Bio-Electric Principles, Evaluation And Treatment
By Darren Starwynn, LAc
Desert Heart Press
Reviewed By Allen McDaniels, MD
Ever since my basic training in medical acupuncture 2 decades ago, the temptress of Western science has looked over my shoulder as I learned and applied my craft. At times, she has irritated me, then consoled me; but always, she has jogged me to think and reason as a reductionist – to integrate my learning and practice into the laws of physics and chemistry. Sometimes I am successful: recalling the cascade of neurotransmitter activated by needles and electricity. Other times, I fail: how do those 7 Internal and 7 External Dragons work, anyway? Often, I am suspended in a limbo between Western science and Eastern metaphysics, between scientific validation and personal anecdotes. Darren Starwynn's comprehensive work, Microcurrent Electro-Acupuncture, initially reinvigorates my temptress, but, in the end, leaves me dangling.
This is the author's strongest section. He clearly explains basic electrophysiological principles, electrical terminology, and theory. In putting forth his universal laws of energy medicine, he builds a necessary foundation of principles upon which he can erect more elaborate, less tidy patient evaluations and treatments. For example:
"...the Law of Polarity is particularly vital in microcurrent electroacupuncture... the use of incorrect polarities is the factor that most commonly... leads to disappointing clinical results. When we do not apply electrodes... according to the natural polarities of the body, we are working againstthe ...body..."
Starwynn goes on to describe a correct electrical treatment of sciatica: since the body's trunk is normally positive with respect to the limbs, the positive electrode (red) should be placed at the lower back and the negative electrode (black) at a painful area down the leg. Such a therapeutic scheme runs counter to meridian theory and energetics, where normal direction of Qi flow along the channels needs to be stimulated or reinforced. For Tai Yang Bladder and Shao Yang Gallbladder, the leads would be negative on the lower back and positive on the leg. Clinical empiricism and controlled clinical studies will demonstrate which electrode array, if any, is superior.
This is the least satisfying part of the book. Starwynn's patient evaluations are short on history taking and comprehensive physical examination, and long on kinesiology and meridian testing with black boxes. This does not imply that the clinician cannot find useful diagnostic techniques to try. But, it means that the approach to patients and their problems follows a mechanical rather than a medical model.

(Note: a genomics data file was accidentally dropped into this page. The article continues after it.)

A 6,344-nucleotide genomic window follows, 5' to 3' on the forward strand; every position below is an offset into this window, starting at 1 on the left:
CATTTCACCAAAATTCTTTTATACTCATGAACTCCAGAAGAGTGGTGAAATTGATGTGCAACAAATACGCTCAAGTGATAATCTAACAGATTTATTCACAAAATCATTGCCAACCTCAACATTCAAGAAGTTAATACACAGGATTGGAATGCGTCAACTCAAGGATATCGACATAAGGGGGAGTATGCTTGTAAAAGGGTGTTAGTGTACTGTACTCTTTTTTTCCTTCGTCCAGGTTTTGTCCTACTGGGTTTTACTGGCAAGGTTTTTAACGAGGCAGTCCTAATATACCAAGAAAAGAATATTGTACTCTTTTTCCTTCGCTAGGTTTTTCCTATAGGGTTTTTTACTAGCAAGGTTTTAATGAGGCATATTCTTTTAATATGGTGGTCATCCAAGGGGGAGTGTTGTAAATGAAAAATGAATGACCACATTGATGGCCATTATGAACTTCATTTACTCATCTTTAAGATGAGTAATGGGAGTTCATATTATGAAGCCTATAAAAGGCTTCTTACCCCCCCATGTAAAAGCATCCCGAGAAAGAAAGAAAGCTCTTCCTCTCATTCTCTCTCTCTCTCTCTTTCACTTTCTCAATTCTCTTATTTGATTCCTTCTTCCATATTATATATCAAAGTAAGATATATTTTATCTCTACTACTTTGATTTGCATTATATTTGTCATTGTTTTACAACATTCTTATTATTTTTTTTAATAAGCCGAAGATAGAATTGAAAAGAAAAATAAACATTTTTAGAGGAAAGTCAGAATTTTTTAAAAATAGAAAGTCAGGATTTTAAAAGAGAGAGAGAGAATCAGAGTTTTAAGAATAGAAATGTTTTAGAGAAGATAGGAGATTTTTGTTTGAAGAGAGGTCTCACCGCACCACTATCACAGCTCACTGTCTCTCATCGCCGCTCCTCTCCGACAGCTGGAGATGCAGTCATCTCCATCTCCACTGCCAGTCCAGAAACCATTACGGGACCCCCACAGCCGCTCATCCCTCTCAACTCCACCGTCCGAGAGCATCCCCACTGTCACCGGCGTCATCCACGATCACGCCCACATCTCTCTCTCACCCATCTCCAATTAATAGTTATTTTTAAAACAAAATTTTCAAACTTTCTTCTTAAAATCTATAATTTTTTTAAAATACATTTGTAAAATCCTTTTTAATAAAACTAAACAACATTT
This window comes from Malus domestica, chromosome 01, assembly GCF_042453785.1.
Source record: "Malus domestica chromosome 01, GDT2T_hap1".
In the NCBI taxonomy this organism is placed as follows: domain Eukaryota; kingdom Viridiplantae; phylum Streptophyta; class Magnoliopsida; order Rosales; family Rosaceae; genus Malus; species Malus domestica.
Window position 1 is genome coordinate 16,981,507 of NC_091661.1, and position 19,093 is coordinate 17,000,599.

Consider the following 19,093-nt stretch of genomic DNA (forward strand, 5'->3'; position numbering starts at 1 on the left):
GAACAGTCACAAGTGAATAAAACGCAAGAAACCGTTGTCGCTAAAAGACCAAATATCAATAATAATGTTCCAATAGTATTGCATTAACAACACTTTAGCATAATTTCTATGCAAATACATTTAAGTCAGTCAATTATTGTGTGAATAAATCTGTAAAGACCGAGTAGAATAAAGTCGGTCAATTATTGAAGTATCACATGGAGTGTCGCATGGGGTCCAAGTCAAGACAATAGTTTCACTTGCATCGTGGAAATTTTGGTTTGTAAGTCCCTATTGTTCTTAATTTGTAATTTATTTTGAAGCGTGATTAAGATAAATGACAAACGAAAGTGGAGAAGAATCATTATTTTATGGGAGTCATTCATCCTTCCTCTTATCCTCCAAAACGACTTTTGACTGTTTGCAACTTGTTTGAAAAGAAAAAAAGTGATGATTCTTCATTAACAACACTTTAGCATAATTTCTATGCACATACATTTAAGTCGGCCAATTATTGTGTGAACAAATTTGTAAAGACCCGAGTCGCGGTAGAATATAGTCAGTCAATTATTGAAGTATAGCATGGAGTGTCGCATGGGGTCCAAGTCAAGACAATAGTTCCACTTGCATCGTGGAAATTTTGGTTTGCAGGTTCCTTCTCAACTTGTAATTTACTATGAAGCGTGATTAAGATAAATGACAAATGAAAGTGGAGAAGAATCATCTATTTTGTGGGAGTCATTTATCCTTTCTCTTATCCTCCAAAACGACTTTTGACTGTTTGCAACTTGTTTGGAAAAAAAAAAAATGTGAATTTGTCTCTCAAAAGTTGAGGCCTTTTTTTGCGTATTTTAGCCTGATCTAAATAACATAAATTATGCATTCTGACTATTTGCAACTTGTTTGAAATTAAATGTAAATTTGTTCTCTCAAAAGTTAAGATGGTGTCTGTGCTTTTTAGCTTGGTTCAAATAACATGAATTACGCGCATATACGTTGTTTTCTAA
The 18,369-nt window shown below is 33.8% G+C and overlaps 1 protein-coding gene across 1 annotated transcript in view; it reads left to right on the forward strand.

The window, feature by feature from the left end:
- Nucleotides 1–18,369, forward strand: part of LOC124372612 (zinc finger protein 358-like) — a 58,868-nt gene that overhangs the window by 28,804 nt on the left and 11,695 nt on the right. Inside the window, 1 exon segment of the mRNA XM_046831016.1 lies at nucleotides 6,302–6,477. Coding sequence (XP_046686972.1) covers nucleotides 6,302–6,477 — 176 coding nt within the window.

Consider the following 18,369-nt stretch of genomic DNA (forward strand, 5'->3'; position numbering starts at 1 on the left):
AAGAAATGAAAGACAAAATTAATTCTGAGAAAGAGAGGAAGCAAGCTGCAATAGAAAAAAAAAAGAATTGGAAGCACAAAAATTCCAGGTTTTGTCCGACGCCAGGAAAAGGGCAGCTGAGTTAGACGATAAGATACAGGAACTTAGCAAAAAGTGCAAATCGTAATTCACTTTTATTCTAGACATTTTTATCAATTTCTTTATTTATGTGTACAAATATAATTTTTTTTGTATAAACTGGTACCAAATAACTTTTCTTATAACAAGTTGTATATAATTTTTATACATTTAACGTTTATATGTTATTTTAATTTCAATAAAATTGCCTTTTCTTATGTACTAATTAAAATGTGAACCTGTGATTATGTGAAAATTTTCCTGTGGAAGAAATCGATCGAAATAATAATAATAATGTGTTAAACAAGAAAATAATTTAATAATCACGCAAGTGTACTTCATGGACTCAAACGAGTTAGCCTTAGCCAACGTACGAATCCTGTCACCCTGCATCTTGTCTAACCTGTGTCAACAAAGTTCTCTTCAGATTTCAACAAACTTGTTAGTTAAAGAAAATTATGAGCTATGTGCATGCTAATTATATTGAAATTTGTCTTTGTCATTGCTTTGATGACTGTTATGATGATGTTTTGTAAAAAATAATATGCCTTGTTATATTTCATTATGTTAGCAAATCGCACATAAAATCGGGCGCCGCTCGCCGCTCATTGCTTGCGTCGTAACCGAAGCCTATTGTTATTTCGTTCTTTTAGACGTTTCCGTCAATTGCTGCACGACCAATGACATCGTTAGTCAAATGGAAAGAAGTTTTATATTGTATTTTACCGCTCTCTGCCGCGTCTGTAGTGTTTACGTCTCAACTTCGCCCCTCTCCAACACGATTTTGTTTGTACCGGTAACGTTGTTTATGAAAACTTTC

I found the common shortcomings of the electroacupuncture section thought-provoking though. For example, the common practice of running milliamp currents (generated by most commonly used stimulators) through needles may present several dangers: electrolysis, which can deposit potentially toxic metals from needles into tissues; and breaking needles, from the twitching of the muscles they have been inserted into. For this reason and several others, the author recommends using microamp currents. In 20 years of practice, I have yet to see a single needle break from muscle twitching; but, in theory, a combination of prolonged electrolysis from reusable needles and muscle twitching could break needles. Another shortcoming described is the practice of passive electrical stimulation. Starwynn contends much better therapeutic results using electrostimulation while the patient actively moves the affected muscle or joint.
The author's extensive sections on treatment approaches and protocols become a laundry list of therapies for maladies from acne to whiplash. The book's latter sections suffer from a lack of lucid narrative to bind them together. The catalogue of protocols, techniques, and formularies appears to emphasize quantity rather than quality. It is a grab bag. The clinician can best utilize this catalog, however, by referring to the table of contents and looking up the treatment technique or disease condition one wishes to treat.
An example is the treatment of Bell's palsy using local points such as: ST 2-7, LI 20, SI 18, GB 20, Yuyao, CV 24, and MH 17 (+) with distal points LI 4 or GB 41 (-) with microamp current at frequencies of 8.2-9.3. Certainly, stimulation in microcurrents and at such precise frequencies requires a precision instrument. Starwynn mentions several, but his bias is for his own, the Acutron Mentor. Promotions of this device, sprinkled throughout the text, detract from the remainder of the mostly useful material.
In the end, Microcurrent Electro-Acupuncture is a manual, albeit a useful one, for a substantive entry by the clinician into the field. A more comprehensive, balanced medical textbook on the subject remains to be written.
Dr Allen McDaniels is in the private practice of general Medical Acupuncture in San Pedro, California. Dr McDaniels is Chairman of the AAMA's Continuing Medical Education Committee.
Allen McDaniels, MD
603 W Sixth St
San Pedro, CA 90731-2325
Phone: 310-548-5935 • Fax: 310-548-8455 • E-mail: QMcDuck@pacbell.net